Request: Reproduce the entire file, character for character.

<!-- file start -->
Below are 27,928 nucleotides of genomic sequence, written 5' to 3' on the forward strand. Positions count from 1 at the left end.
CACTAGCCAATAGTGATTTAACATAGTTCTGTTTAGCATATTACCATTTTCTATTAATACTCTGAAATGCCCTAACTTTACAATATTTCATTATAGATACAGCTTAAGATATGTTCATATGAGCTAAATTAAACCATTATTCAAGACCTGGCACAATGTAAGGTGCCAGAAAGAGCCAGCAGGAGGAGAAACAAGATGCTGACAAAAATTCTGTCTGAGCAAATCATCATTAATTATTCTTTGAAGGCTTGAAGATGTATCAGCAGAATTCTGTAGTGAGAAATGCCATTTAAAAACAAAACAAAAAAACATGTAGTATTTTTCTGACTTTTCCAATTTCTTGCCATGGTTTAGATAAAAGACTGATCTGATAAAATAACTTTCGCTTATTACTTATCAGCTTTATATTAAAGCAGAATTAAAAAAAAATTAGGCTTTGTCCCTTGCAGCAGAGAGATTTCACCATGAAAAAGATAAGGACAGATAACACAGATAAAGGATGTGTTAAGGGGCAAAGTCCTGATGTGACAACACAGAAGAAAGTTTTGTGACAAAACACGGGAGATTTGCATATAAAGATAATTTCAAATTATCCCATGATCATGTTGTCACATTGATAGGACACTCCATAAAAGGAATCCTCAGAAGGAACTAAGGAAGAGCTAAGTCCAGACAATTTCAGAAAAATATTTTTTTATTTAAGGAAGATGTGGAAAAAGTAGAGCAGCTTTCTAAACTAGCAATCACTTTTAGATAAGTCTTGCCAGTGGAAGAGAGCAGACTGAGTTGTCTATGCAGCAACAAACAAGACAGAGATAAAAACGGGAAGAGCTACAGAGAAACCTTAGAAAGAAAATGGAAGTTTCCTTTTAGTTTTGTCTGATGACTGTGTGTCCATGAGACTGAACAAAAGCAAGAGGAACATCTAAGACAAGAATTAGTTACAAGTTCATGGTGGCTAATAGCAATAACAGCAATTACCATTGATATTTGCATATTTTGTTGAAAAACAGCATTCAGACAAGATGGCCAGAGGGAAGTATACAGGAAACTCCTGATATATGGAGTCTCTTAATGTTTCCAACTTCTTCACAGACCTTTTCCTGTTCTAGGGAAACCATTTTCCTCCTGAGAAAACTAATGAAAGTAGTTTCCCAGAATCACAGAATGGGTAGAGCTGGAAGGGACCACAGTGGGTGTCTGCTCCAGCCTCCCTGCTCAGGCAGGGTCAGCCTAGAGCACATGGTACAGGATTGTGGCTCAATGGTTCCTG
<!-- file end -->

Below are 27,928 nucleotides of genomic sequence, written 5' to 3' on the forward strand. Positions count from 1 at the left end.
CACTAGCCAATAGTGATTTAACATAGTTCTGTTTAGCATATTACCATTTTCTATTAATACTCTGAAATGCCCTAACTTTACAATATTTCATTATAGATACAGCTTAAGATATGTTCATATGAGCTAAATTAAACCATTATTCAAGACCTGGCACAATGTAAGGTGCCAGAAAGAGCCAGCAGGAGGAGAAACAAGATGCTGACAAAAATTCTGTCTGAGCAAATCATCATTAATTATTCTTTGAAGGCTTGAAGATGTATCAGCAGAATTCTGTAGTGAGAAATGCCATTTAAAAACAAAACAAAAAAACATGTAGTATTTTTCTGACTTTTCCAATTTCTTGCCATGGTTTAGATAAAAGACTGATCTGATAAAATAACTTTCGCTTATTACTTATCAGCTTTATATTAAAGCAGAATTAAAAAAAAATTAGGCTTTGTCCCTTGCAGCAGAGAGATTTCACCATGAAAAAGATAAGGACAGATAACACAGATAAAGGATGTGTTAAGGGGCAAAGTCCTGATGTGACAACACAGAAGAAAGTTTTGTGACAAAACACGGGAGATTTGCATATAAAGATAATTTCAAATTATCCCATGATCATGTTGTCACATTGATAGGACACTCCATAAAAGGAATCCTCAGAAGGAACTAAGGAAGAGCTAAGTCCAGACAATTTCAGAAAAATATTTTTTTATTTAAGGAAGATGTGGAAAAAGTAGAGCAGCTTTCTAAACTAGCAATCACTTTTAGATAAGTCTTGCCAGTGGAAGAGAGCAGACTGAGTTGTCTATGCAGCAACAAACAAGACAGAGATAAAAACGGGAAGAGCTACAGAGAAACCTTAGAAAGAAAATGGAAGTTTCCTTTTAGTTTTGTCTGATGACTGTGTGTCCATGAGACTGAACAAAAGCAAGAGGAACATCTAAGACAAGAATTAGTTACAAGTTCATGGTGGCTAATAGCAATAACAGCAATTACCATTGATATTTGCATATTTTGTTGAAAAACAGCATTCAGACAAGATGGCCAGAGGGAAGTATACAGGAAACTCCTGATATATGGAGTCTCTTAATGTTTCCAACTTCTTCACAGACCTTTTCCTGTTCTAGGGAAACCATTTTCCTCCTGAGAAAACTAATGAAAGTAGTTTCCCAGAATCACAGAATGGGTAGAGCTGGAAGGGACCACAGTGGGTGTCTGCTCCAGCCTCCCTGCTCAGGCAGGGTCAGCCTAGAGCACATGGTACAGGATTGTGGCTCAATGGTTCCTG